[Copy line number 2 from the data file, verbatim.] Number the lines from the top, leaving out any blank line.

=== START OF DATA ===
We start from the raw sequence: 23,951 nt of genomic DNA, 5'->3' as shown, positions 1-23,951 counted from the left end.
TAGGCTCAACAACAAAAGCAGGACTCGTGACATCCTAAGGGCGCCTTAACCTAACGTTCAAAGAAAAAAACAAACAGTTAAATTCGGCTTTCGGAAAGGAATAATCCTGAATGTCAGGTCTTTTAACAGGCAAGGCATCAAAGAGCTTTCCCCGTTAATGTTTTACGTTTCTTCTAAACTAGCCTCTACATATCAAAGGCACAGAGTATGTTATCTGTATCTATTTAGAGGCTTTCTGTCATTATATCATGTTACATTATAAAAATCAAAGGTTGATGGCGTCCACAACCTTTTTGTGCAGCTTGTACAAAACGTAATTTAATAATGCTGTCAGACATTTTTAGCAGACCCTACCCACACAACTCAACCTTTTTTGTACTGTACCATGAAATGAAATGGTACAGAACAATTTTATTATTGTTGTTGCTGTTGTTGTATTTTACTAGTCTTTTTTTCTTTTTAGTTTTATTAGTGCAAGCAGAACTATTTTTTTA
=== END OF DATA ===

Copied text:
TAGGCTCAACAACAAAAGCAGGACTCGTGACATCCTAAGGGCGCCTTAACCTAACGTTCAAAGAAAAAAACAAACAGTTAAATTCGGCTTTCGGAAAGGAATAATCCTGAATGTCAGGTCTTTTAACAGGCAAGGCATCAAAGAGCTTTCCCCGTTAATGTTTTACGTTTCTTCTAAACTAGCCTCTACATATCAAAGGCACAGAGTATGTTATCTGTATCTATTTAGAGGCTTTCTGTCATTATATCATGTTACATTATAAAAATCAAAGGTTGATGGCGTCCACAACCTTTTTGTGCAGCTTGTACAAAACGTAATTTAATAATGCTGTCAGACATTTTTAGCAGACCCTACCCACACAACTCAACCTTTTTTGTACTGTACCATGAAATGAAATGGTACAGAACAATTTTATTATTGTTGTTGCTGTTGTTGTATTTTACTAGTCTTTTTTTCTTTTTAGTTTTATTAGTGCAAGCAGAACTATTTTTTTA